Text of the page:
After the USA and Switzerland, MATZA is including the Tunisian islands of Kerkennah in its programme. From March 27 to April 9, 2017, a dozen artists and architects from Switzerland, France, Belgium and Tunisia were brought together to work on the challenges of the Mediterranean Sea. In close contact with the island’s inhabitants, this initiative takes as its starting point contemporary art and practices to focus on fishing as a means of subsistence and the sea as a true common space and place for sharing.
Now established on three continents, MATZA seeks to create frameworks for experimentation and reflection that are each time unique but which respond to each other. Faced with a difficult international context, marked in recent years by as many political tensions as social and environmental challenges, MATZA is betting more than ever that art, driven by a dynamic of sharing and openness, can be the driving force for real change.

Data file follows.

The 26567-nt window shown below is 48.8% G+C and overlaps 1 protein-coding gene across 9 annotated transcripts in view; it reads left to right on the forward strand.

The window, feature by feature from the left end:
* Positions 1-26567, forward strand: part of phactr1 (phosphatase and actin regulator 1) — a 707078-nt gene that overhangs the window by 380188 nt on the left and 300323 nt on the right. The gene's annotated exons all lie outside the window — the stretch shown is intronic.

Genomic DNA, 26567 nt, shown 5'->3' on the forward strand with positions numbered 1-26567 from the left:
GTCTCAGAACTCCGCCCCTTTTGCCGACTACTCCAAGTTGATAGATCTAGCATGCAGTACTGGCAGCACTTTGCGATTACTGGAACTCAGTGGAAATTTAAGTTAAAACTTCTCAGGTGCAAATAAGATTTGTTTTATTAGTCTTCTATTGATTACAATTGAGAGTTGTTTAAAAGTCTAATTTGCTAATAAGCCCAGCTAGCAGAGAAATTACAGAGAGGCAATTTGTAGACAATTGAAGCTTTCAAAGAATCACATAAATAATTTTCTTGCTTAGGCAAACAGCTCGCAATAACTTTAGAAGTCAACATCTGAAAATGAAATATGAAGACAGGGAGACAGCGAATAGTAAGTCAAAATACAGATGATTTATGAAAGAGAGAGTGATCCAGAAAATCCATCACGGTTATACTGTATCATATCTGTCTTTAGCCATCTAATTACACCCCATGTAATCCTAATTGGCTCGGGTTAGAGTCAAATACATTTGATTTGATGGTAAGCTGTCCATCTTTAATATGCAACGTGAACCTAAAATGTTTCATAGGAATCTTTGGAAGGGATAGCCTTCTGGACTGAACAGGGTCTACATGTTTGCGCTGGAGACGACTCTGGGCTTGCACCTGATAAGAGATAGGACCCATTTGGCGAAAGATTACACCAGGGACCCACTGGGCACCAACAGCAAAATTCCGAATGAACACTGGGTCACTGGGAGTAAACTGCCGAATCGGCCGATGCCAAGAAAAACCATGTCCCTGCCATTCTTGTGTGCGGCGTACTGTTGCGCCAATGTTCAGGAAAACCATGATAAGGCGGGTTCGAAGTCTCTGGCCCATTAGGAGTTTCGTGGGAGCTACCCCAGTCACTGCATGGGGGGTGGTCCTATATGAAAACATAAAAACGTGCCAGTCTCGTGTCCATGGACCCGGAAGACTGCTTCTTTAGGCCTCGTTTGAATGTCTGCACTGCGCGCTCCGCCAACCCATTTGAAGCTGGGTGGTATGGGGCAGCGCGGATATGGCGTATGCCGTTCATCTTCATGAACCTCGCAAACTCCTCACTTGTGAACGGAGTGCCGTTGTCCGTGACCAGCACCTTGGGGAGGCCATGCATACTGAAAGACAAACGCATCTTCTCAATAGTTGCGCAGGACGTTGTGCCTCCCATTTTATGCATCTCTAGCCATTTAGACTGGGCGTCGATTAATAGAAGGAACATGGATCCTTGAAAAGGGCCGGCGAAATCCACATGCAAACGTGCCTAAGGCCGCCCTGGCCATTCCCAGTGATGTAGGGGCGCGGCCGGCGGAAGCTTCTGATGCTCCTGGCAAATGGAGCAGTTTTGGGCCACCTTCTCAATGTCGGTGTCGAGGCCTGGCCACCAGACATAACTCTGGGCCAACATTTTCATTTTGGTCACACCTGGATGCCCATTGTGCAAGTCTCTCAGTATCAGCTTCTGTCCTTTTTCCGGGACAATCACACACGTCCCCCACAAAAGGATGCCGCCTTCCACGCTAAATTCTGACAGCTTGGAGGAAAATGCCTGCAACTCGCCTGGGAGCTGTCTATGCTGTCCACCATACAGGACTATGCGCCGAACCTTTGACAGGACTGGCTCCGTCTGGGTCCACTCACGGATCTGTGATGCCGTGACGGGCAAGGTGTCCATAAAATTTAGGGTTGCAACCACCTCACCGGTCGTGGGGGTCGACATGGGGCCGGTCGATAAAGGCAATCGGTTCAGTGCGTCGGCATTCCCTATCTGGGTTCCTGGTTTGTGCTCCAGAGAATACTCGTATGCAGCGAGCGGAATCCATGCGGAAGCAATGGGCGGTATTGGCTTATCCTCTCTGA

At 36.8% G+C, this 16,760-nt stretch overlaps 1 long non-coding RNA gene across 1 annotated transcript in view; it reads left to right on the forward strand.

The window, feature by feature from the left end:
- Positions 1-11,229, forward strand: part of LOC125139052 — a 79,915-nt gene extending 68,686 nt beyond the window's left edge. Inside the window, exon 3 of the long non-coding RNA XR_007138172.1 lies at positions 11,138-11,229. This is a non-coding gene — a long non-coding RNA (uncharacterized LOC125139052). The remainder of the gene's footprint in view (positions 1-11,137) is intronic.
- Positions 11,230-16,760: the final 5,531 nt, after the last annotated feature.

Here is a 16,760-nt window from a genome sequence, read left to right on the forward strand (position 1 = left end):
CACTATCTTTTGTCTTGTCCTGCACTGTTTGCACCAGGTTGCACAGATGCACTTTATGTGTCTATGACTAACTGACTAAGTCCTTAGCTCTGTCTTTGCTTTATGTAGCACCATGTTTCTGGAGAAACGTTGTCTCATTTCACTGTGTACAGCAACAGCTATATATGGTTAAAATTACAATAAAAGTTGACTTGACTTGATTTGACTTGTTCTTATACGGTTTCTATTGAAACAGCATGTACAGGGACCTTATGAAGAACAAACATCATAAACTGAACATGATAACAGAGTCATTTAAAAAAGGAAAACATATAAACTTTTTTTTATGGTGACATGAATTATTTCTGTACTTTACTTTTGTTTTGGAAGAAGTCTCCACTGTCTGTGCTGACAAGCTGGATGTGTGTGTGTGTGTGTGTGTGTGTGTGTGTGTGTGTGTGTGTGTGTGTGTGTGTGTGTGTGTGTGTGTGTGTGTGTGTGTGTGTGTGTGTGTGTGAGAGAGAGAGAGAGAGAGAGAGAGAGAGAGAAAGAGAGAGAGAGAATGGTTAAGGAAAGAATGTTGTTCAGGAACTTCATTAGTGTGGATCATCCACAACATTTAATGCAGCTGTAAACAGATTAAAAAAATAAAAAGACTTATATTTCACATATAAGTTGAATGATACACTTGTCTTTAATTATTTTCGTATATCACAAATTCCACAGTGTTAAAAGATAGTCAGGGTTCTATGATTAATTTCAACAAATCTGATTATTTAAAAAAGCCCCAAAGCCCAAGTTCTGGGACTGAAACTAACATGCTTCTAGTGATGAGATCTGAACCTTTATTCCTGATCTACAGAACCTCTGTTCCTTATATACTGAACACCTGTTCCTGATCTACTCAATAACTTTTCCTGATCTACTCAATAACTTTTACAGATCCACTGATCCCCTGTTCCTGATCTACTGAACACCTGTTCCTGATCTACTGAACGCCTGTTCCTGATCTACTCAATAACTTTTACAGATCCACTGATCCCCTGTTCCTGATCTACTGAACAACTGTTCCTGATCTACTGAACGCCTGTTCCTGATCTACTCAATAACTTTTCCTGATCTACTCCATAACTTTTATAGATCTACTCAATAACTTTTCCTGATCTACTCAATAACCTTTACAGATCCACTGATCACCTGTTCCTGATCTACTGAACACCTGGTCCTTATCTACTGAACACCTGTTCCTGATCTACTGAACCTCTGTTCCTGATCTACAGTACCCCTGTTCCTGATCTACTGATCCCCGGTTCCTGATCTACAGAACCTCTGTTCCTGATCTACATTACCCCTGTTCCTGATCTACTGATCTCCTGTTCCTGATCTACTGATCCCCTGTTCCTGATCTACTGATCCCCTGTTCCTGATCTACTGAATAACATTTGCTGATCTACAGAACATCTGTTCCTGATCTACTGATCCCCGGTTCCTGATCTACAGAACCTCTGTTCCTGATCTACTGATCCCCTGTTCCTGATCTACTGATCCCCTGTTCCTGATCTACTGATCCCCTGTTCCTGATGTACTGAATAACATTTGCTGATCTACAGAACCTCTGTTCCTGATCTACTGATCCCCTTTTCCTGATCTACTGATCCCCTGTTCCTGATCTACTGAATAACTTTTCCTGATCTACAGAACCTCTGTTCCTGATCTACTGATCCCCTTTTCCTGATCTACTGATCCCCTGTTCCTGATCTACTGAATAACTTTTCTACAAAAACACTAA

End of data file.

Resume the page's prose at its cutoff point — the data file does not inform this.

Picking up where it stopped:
It is in this spirit that MATZA is proposing a first edition on the Kerkennah Islands in order to associate the Mediterranean space to this questioning of the links between population, territory and forms of emancipation. Associated with specialists such as architects for example, this group has immersed itself in the daily life of the island’s fishermen to imagine and produce works with the means at its disposal. Based on a dynamic of experimentation and exchange, MATZA favours the practice of installation but gives an equally important place to performance, photography, drawing or any other technique adapted to the site.
On Saturday 1 April 2017, an afternoon of public discussion was organised in Chergui, on the Kerkennah Islands, to discuss the challenges of the region and the role that such an artistic initiative can play there.
MATZA at the National Bardo Museum
An exhibition at the National Bardo Museum in Tunis follows the Kerkennah residence. It takes place in the contemporary space of the museum and is to be seen from April 15 to May 7 with a vernissage on Friday, April 14 at 18:00.